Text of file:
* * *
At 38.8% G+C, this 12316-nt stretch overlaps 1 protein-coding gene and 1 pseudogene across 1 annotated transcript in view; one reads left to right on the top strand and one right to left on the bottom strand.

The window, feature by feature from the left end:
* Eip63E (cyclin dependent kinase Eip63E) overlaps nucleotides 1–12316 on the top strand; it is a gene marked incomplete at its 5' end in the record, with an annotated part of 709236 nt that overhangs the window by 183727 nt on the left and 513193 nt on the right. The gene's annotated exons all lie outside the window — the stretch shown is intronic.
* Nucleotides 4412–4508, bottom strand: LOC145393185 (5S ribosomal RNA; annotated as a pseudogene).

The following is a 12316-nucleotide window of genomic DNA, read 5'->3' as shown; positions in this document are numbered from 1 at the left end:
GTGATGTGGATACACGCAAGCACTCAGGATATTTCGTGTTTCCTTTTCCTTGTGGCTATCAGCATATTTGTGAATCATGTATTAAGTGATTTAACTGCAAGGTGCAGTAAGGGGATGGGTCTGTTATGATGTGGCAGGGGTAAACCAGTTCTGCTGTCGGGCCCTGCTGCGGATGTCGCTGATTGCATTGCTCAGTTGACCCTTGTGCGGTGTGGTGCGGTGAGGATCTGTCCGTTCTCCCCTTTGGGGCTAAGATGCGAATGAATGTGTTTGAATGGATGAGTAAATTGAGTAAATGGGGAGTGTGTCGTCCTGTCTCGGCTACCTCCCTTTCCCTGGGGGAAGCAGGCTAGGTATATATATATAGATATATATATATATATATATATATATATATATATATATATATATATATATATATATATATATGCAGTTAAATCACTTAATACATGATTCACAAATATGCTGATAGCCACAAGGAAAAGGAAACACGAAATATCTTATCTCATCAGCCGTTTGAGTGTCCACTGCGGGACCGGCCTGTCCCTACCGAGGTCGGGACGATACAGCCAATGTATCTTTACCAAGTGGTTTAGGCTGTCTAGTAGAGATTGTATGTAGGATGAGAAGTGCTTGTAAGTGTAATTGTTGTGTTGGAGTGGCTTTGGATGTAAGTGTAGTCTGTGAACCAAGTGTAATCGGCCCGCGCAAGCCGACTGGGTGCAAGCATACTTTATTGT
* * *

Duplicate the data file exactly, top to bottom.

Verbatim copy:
At 38.8% G+C, this 12316-nt stretch overlaps 1 protein-coding gene and 1 pseudogene across 1 annotated transcript in view; one reads left to right on the top strand and one right to left on the bottom strand.

The window, feature by feature from the left end:
* Eip63E (cyclin dependent kinase Eip63E) overlaps nucleotides 1–12316 on the top strand; it is a gene marked incomplete at its 5' end in the record, with an annotated part of 709236 nt that overhangs the window by 183727 nt on the left and 513193 nt on the right. The gene's annotated exons all lie outside the window — the stretch shown is intronic.
* Nucleotides 4412–4508, bottom strand: LOC145393185 (5S ribosomal RNA; annotated as a pseudogene).

The following is a 12316-nucleotide window of genomic DNA, read 5'->3' as shown; positions in this document are numbered from 1 at the left end:
GTGATGTGGATACACGCAAGCACTCAGGATATTTCGTGTTTCCTTTTCCTTGTGGCTATCAGCATATTTGTGAATCATGTATTAAGTGATTTAACTGCAAGGTGCAGTAAGGGGATGGGTCTGTTATGATGTGGCAGGGGTAAACCAGTTCTGCTGTCGGGCCCTGCTGCGGATGTCGCTGATTGCATTGCTCAGTTGACCCTTGTGCGGTGTGGTGCGGTGAGGATCTGTCCGTTCTCCCCTTTGGGGCTAAGATGCGAATGAATGTGTTTGAATGGATGAGTAAATTGAGTAAATGGGGAGTGTGTCGTCCTGTCTCGGCTACCTCCCTTTCCCTGGGGGAAGCAGGCTAGGTATATATATATAGATATATATATATATATATATATATATATATATATATATATATATATATATATATATATATATGCAGTTAAATCACTTAATACATGATTCACAAATATGCTGATAGCCACAAGGAAAAGGAAACACGAAATATCTTATCTCATCAGCCGTTTGAGTGTCCACTGCGGGACCGGCCTGTCCCTACCGAGGTCGGGACGATACAGCCAATGTATCTTTACCAAGTGGTTTAGGCTGTCTAGTAGAGATTGTATGTAGGATGAGAAGTGCTTGTAAGTGTAATTGTTGTGTTGGAGTGGCTTTGGATGTAAGTGTAGTCTGTGAACCAAGTGTAATCGGCCCGCGCAAGCCGACTGGGTGCAAGCATACTTTATTGT